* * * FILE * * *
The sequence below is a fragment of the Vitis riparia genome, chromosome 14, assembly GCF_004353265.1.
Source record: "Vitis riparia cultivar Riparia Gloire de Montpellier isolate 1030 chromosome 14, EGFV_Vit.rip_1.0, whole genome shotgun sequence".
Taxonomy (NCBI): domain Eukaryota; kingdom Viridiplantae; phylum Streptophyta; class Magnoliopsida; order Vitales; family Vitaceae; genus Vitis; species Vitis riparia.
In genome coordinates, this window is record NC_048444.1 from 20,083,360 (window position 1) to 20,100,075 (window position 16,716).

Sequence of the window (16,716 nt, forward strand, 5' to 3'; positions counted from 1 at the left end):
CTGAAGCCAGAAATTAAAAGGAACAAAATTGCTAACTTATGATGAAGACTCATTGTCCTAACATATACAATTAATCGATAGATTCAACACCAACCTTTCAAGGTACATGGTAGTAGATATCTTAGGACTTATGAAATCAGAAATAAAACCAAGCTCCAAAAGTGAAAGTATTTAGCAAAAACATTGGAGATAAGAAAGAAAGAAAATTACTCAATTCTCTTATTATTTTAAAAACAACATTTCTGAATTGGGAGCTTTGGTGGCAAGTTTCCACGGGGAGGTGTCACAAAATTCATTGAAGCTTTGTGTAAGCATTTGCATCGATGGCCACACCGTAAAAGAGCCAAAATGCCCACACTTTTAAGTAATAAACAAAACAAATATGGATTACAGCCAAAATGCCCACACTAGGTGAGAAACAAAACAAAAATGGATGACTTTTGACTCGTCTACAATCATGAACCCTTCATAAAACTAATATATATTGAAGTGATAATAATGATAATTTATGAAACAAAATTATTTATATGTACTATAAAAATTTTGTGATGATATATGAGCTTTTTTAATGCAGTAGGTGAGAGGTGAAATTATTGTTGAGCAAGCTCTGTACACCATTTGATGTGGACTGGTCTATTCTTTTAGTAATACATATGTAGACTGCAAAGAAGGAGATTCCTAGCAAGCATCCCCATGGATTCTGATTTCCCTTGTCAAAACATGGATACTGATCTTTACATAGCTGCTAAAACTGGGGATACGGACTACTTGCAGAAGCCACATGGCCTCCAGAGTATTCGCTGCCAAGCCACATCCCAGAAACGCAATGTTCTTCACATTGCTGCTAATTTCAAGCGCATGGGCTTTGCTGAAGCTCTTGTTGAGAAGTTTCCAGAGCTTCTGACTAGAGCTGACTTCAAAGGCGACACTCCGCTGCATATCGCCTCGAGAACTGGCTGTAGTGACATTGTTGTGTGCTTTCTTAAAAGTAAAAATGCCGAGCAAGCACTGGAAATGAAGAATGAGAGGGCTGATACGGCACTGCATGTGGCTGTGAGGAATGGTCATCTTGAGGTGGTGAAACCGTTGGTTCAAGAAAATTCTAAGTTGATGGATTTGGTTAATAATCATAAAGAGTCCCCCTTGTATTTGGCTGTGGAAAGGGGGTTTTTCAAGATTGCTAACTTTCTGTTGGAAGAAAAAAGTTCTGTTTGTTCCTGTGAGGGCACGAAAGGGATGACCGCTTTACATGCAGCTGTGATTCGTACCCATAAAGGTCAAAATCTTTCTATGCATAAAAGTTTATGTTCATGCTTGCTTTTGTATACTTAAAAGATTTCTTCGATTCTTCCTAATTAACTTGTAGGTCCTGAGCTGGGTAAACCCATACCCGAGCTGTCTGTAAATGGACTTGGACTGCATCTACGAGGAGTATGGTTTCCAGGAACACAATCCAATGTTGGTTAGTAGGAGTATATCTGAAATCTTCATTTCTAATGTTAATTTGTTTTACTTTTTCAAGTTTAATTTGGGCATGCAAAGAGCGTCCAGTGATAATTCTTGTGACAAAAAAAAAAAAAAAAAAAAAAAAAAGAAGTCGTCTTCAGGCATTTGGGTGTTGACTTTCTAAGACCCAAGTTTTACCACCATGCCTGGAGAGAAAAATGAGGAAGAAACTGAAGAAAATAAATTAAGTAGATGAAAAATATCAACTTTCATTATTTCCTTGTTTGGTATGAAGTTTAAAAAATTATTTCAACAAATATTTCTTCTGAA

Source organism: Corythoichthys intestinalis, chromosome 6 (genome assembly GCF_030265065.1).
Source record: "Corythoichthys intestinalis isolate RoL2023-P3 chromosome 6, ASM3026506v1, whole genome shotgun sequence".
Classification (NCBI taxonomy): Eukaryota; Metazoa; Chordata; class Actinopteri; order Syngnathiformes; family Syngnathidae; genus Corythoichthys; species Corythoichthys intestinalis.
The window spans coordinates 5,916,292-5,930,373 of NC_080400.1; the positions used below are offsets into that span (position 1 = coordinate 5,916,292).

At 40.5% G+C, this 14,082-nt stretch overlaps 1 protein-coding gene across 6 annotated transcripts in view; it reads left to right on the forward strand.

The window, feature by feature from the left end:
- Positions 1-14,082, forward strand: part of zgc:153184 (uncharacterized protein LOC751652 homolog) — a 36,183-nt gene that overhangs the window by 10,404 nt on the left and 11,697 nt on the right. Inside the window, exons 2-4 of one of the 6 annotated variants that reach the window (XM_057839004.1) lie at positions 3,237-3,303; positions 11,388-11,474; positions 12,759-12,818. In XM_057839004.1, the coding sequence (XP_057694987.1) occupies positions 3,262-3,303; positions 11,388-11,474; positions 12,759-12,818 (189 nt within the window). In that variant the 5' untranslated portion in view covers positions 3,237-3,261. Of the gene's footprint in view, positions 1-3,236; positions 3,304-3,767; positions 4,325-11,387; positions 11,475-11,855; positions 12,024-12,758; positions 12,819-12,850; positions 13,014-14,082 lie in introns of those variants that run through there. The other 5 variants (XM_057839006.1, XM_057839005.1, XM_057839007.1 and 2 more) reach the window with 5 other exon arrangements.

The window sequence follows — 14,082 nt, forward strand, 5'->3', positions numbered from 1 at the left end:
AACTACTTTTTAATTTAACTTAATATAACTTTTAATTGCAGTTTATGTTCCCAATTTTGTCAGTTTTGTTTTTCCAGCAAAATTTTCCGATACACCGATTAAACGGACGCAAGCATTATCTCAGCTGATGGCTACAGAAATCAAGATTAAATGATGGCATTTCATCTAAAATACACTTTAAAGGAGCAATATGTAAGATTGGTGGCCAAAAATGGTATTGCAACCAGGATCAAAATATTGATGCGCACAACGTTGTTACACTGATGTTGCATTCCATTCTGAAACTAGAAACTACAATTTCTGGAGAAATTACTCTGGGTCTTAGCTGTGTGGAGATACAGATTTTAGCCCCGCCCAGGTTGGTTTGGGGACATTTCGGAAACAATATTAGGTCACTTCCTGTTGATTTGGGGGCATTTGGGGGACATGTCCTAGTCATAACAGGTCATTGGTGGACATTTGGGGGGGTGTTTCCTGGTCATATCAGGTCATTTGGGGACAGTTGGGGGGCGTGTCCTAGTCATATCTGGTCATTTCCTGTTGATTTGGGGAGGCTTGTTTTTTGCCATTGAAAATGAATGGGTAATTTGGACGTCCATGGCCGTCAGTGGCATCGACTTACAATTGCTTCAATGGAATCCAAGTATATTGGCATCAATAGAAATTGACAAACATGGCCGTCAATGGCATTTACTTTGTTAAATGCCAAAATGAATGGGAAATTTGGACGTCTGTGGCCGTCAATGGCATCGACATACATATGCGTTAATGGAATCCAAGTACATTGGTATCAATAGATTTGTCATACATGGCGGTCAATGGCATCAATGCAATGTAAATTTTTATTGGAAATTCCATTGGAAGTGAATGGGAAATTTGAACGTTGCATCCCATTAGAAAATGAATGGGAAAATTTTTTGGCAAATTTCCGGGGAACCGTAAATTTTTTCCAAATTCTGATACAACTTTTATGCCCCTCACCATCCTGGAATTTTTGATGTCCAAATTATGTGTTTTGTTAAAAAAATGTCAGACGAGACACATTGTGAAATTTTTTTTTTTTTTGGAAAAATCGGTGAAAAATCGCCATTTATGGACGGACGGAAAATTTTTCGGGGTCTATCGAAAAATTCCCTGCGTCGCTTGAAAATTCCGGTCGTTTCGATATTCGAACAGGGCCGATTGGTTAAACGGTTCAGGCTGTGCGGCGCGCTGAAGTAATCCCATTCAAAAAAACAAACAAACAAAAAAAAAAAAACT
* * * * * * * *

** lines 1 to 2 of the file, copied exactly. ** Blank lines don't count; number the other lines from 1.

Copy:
The sequence below is a fragment of the Vitis riparia genome, chromosome 14, assembly GCF_004353265.1.
Source record: "Vitis riparia cultivar Riparia Gloire de Montpellier isolate 1030 chromosome 14, EGFV_Vit.rip_1.0, whole genome shotgun sequence".